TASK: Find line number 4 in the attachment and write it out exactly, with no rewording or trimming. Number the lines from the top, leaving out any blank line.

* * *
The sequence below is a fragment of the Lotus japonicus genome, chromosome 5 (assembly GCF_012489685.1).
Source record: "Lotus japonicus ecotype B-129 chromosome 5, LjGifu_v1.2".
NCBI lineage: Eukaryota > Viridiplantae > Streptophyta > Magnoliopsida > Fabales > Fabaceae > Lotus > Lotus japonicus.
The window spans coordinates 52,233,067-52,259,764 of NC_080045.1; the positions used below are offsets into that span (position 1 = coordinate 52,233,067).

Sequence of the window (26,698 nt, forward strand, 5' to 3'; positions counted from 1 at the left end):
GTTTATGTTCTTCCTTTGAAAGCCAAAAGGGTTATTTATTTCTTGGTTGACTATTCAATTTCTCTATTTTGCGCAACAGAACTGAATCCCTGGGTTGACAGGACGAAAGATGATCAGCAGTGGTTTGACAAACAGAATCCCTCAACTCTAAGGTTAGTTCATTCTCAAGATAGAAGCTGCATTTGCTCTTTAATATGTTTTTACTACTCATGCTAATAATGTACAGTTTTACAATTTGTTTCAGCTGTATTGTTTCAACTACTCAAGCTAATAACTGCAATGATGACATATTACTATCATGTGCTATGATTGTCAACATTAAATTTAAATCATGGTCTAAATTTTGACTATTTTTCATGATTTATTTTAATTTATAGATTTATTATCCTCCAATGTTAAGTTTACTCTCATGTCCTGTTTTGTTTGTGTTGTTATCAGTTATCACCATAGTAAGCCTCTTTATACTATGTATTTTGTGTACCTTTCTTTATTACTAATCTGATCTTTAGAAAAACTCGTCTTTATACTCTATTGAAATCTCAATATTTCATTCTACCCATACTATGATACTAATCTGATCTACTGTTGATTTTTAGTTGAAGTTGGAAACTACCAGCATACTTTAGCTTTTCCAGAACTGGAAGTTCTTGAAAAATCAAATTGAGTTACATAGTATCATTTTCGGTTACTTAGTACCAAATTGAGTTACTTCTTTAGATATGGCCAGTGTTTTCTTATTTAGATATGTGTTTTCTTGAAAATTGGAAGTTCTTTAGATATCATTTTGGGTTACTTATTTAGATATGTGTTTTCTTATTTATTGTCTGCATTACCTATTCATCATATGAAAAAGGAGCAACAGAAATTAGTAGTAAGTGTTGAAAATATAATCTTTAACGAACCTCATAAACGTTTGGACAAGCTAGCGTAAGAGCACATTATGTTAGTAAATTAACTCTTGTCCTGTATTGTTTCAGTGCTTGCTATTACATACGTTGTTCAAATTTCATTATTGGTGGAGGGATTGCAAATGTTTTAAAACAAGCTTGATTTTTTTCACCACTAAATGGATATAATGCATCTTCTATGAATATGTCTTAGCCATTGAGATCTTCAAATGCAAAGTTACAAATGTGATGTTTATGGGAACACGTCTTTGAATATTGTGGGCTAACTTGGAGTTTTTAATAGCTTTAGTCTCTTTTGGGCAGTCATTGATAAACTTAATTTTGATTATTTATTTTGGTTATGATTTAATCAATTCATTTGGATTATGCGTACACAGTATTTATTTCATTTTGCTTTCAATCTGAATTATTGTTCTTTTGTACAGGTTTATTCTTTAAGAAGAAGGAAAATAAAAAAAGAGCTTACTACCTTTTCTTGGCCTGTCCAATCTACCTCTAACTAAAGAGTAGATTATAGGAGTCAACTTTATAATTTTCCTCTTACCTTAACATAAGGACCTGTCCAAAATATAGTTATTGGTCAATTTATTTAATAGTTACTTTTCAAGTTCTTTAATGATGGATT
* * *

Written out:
The window spans coordinates 52,233,067-52,259,764 of NC_080045.1; the positions used below are offsets into that span (position 1 = coordinate 52,233,067).